The Labour Party has pledged a $300 million package to protect struggling workers and businesses from the worst impacts of Covid-19.
Prime Minister Jacinda Ardern announced the policy today as she launched her party's re-election campaign in front a packed house of party faithful at the Auckland Town Hall.
In a speech that covered everything from her rapid rise to power three years ago, to the tragedies of the Christchurch mosque attacks and Whakaari/White Island, Ardern said now dealing with the impacts of Covid-19 was "very hard to fathom".
"If you had told me then that our launch in 2020 would be in the midst of a global pandemic with our borders closed – I would have found that very hard to fathom," Ardern said.
"If you'd told me that Clarke and I would have a toddler, I wouldn't have believed we would have been so lucky.
"And if you'd told me that we would have just completed a term in Government with both New Zealand First and the Greens, I'd assume you'd been watching excessive amounts of Stranger Things on Netflix.
"And yet here we are."
Unemployment is expected to rise substantially due to Covid-19, particularly with the Government's wage subsidy extension ending soon.
The new, targeted jobs policy would take a more long-term approach, and built on the existing Flexi-wage scheme - a wage subsidy to help employers hire those on a benefit and/or at risk of unemployment.
Funding will allow businesses a subsidy of on average $7500, and up to $22,000, to hire unemployed New Zealanders.
They would have to prove the job as sustainable in the long term, and would only receive the subsidy once the person had been employed for six weeks.
The total $311m investment is estimated to support up to 40,000 jobs, keeping New Zealanders off the unemployment benefit.
Another $30m would be ring-fenced to help out-of-work Kiwis start a business, providing the equivalent of the minimum wage for up to 30 hours a week.
National also has a policy that would allow recently unemployed withdraw up to $20,000 from their KiwiSaver to start a business.
The party has also pledged a $10,000 subsidy per worker for any business that took on a full-time worker, as part of $500m scheme.
Funding for Labour's policy would come from the Wage Subsidy underspend, with $2 billion of the $2.6b budget spent, rather than the Covid Response Fund, which could be needed to fight the virus again or to reduce debt, Ardern said.
The Flexi-wage scheme was introduced in 2012, but Ardern was at pains to impress it was their policy, not National's.
They were expanding it, because it worked, she said.
"The new Flexi-wage scheme is a key plank of our economic plan to support businesses to recover and to provide jobs to those who have lost work due to [Covid-19].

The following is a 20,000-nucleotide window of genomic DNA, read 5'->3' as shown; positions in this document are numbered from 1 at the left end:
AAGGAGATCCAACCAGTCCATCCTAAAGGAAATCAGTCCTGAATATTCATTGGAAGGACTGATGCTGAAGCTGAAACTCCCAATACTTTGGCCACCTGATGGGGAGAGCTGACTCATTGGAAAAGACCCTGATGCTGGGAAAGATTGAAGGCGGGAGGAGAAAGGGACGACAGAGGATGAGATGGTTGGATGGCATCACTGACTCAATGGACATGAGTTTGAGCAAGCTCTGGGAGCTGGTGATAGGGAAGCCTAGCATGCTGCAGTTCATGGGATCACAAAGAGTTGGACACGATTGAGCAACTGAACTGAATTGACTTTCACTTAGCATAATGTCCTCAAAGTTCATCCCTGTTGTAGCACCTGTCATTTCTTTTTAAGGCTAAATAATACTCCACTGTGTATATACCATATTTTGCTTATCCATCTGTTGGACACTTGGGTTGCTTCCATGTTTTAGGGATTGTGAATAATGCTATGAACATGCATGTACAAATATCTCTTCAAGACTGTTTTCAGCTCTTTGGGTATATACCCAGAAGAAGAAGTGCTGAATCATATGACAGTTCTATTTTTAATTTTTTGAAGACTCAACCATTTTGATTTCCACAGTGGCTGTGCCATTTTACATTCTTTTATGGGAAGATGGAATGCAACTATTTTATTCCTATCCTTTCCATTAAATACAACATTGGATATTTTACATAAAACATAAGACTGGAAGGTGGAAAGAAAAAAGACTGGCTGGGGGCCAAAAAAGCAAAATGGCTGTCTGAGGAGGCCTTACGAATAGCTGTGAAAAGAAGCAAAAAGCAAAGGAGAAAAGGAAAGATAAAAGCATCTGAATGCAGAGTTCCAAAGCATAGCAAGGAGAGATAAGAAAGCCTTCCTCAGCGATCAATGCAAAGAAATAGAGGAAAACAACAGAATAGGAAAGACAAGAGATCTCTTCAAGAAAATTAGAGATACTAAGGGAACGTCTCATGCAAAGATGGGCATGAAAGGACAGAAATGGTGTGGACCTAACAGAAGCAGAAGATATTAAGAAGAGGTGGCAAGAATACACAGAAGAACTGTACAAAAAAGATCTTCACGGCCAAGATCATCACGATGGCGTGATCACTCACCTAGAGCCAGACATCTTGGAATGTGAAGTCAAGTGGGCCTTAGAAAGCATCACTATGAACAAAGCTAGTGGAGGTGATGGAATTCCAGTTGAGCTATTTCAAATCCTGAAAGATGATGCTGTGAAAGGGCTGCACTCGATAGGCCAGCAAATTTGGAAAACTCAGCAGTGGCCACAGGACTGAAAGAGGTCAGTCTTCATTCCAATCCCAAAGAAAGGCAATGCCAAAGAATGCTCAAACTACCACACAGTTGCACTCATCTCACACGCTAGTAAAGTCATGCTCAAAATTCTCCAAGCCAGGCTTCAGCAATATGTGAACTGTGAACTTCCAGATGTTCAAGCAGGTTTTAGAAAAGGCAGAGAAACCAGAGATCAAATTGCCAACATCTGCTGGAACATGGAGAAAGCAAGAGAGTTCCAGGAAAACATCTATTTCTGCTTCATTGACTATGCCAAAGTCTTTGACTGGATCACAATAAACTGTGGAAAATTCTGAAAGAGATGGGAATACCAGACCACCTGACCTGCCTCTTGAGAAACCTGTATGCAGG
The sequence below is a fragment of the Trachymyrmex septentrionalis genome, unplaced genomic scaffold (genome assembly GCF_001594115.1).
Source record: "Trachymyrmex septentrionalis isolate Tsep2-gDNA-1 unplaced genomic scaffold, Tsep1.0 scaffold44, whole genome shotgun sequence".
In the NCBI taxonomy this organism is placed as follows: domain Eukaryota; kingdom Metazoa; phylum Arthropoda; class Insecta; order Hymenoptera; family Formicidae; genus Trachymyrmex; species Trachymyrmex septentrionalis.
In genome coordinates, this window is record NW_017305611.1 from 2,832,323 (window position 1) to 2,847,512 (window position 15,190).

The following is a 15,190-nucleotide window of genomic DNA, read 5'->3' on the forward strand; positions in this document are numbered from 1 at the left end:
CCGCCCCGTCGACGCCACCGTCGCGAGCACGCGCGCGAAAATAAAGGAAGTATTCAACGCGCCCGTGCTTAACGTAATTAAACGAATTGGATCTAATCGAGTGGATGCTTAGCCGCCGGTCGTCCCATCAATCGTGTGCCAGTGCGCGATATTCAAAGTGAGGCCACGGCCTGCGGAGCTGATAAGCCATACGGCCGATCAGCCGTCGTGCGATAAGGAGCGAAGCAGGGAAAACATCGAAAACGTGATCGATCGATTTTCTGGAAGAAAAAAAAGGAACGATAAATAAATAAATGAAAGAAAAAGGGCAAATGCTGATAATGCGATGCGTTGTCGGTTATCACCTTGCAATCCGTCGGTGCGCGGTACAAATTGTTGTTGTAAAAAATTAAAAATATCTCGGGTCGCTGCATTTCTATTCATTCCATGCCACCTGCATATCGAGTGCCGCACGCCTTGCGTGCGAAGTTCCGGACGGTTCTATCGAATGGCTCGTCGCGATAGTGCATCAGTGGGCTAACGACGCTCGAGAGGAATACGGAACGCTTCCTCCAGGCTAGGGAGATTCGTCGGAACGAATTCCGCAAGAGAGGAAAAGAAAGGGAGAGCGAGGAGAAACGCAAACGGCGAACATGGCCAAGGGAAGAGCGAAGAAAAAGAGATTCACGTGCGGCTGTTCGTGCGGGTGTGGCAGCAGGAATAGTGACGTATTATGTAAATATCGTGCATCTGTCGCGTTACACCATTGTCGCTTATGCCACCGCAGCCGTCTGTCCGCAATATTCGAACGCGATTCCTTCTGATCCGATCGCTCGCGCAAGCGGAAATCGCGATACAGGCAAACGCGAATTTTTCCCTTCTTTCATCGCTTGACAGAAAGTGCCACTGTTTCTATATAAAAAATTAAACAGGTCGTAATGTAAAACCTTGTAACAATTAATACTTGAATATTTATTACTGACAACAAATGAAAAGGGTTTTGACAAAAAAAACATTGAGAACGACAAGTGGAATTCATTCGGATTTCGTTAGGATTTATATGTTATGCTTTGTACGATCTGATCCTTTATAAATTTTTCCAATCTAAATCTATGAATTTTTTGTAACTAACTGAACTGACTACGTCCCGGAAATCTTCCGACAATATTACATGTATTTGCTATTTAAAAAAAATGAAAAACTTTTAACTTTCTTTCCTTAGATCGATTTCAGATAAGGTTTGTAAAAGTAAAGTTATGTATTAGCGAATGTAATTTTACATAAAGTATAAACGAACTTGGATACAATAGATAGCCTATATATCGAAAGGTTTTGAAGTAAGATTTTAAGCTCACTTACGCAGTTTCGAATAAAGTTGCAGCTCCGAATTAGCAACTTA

"It will directly help businesses who are getting back on their feet after lockdown to take on new staff while also supporting those New Zealanders who have lost their jobs to get back into work and off a benefit quicker.
"Businesses large and small are crucial to our economic recovery, but they can't do it alone. The Flexi-wage is a way for the Government to partner with the private sector to support job creation."
It would also address inequality issues, Ardern said.
"Those without formal training qualifications, those over 50, disabled people, and Māori and Pasifika workers will disproportionately bear the brunt of an economic downturn. The scheme is designed to support those hardest hit to find work again."
Ministry of Social Development evaluations showed the scheme generated $7 in benefits for every dollar invested and that 70 per cent of people hired during the evaluation period had a job at the end of it, she said.
"Our low unemployment rate shows the wage subsidy scheme has worked to stop a spike in unemployment, and now we have a laser-like focus on jobs and business support to support growth."
Through her speech Ardern outlined the Government's achievements - from boosting incomes and the minimum wage to the Zero Carbon Act, but also acknowledged ongoing issues with affordable housing and failing to get the Auckland light rail over the line.
She repeated the line consistently: "There is more to do."
She spoke of the major tragedies during her term.
"I remember vividly the moment I received a phone call telling me that there had been a shooting in Christchurch on March 15 last year," she said.
I was in a van driving to visit a new environment school in New Plymouth.
"Much has been said about that afternoon, the terror that was rained down on our Muslim community, and what it represented for us as a nation.
"It will forever be etched into our collective memories.
"But so too will the response."
March 15, Whakaari/White Island, and Covid-19 had "devastated in very different ways", she said.
"They drew out a response from Kiwis that was the same.
"They drew out a sense of collective purpose, of determination, of kindness. They are all values we will need as we take on our next challenge – and our next challenge is huge.
"Some have asked me whether this is the Covid election.
"We would all prefer the world to be free of the health and economic impact that this global pandemic has created.
"I would rather not have had to close our borders. Or put in place the most severe restrictions on personal freedoms in our country's history.
"But it has been our new reality, and one that the team of five million have made work in the most extraordinary way.
"We have now one of the most open economies in the world, and we have a head start on our recovery and rebuild, but our job is not done."